Change the World

Amaya Chasteen-Scheer, Our Kind of American Girl

American Girl dolls have, for decades, been young girls' most fiercely coveted toy, its catalogue pored over and the impeccably curated tiny scenes memorized by heart.


Since Mattel bought the line 15 years ago, its focus has shifted from chronicling the lives of characters in historical settings through each doll's personal book series to modern dolls that look “just like" the girls who own them. The corresponding American Girl Magazine aims to inspire and empower girls from diverse backgrounds by featuring girls making an impact in the world, even at a young age.

Eleven-year-old Amaya Chasteen-Scheer is certainly making an impact. Amaya, a former foster kid just like her three brothers, enthusiastically helps her parents assemble suitcases and backpacks full of necessities and toys for children in the foster care system.

Their impact in the Washington, D.C. area won them a volunteer award from Washington, D.C.'s Child and Family Services. Rob Scheer (see photo above), one of Amaya's two dads, received the award. In his acceptance speech, he told the crowd how his adopted daughter's enthusiasm for the cause drives his family's charity work.

With that statement, he unknowingly catalyzed a series of events that would thrust their organization, Comfort Cases, onto the national stage. After the awards ceremony, a writer for American Girl Magazine approached Rob to ask if she could interview Amaya.

Girls who are interviewed by American Girl Magazine face stiff competition to make it into the magazine. So when the call came that Amaya would be featured in the most popular issue of the year, the whole family celebrated.

The family received advance copies of the issue mid October. “Mind you, we still had not read the story," Rob says. The journalist had taken a walk with Amaya on the family's farm, so no one but she and Amaya knew what they had talked about.

Amaya Chasteen-Scheer

The story, written by the interviewer from 11-year-old Amaya's point of view, detailed her journey from foster care to finding a loving family – and the passion her experience gave her for helping other kids in foster care.

Several professional photos of Amaya with her stylish pink accent braids, plus a photo of the whole family, ran with the piece. Amaya began crying when she saw herself on the pages of the magazine.

Rob asked her if something was wrong. “'These are all just happy tears,'" Rob recalls her saying. “She said, 'I just can't believe it. This is going to help so many kids in foster care, Daddy.'"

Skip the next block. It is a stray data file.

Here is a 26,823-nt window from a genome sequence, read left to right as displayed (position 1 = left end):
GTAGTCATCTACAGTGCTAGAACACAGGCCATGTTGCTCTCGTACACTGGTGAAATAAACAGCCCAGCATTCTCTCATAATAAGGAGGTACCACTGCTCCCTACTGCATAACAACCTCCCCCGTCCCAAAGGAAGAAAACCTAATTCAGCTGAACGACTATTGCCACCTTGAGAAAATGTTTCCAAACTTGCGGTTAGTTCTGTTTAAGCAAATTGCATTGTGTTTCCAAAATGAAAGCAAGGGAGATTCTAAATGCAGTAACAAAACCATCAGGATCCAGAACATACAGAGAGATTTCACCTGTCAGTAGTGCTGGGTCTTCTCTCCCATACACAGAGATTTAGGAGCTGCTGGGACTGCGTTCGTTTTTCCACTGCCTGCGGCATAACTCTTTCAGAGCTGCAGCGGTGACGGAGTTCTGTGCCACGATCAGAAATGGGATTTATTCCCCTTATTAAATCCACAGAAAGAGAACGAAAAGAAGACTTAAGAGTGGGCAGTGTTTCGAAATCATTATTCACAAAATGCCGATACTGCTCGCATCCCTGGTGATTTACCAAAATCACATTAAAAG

But then an email from a friend punctured the family's elation. Had they seen the outcry against the article?

The right-wing activist group One Million Moms, which vows to protect children from “immorality, violence, vulgarity and profanity" in media, had urged a boycott against American Girl and its parent company, Mattel, for publishing Amaya's story.

Then came the phone calls and online comments. (The family keeps their phone number publicly listed in case the kids' birth parents ever get clean and choose to re-establish contact with the family.)

Rob received one particularly vicious phone call: “We're praying for your boys because we know you and that other gay man is raping them every night."

“That was pretty rough," he says.

American Boycott

One Million Moms' call for a boycott had an immense impact – but probably not the one the organization intended.

In the days after One Million Moms expressed their outrage, the hateful calls and comments gave way to calls from media outlets eager to tell the Scheer family's side of the story – and an outpouring of support for Amaya, her family and Comfort Cases.

Local D.C. news stations Fox 5 and NBC Washington, Human Rights Campaign, The Washington Post, AJ+ and most recently, RawStory, picked up the story.

American Girl declined an interview, but provided this statement: “American Girl stands in strong support of all girls everywhere. Our singular goal is to encourage, inspire, and unite girls of all ages and backgrounds, and we love shining a spotlight on their amazing gifts and achievements. Amaya's story about her efforts to help kids in foster care is a perfect example of how one young girl is making a meaningful difference in the lives of others. The article is very much in line with the thousands of others we've shared in American Girl® magazine over the years, and we are proud to have shared Amaya's story with our readers."

They did speak with Rob after the backlash broke out. “American Girl contacted us and said, 'We're sorry because we should have prepared you,'" he says. “'This is going to be the biggest story we have ever had.'"

The entire Chasteen-Scheer family

Under Siege

As a mixed-race family with two dads, this isn't the first time the family's been glanced at sideways. Rob says the kids know not everyone thinks their family is as beautiful as they do, so they've equipped them with what they believe are the best responses: Lead by example. Speak up for what's right. Pray for those who mistreat you.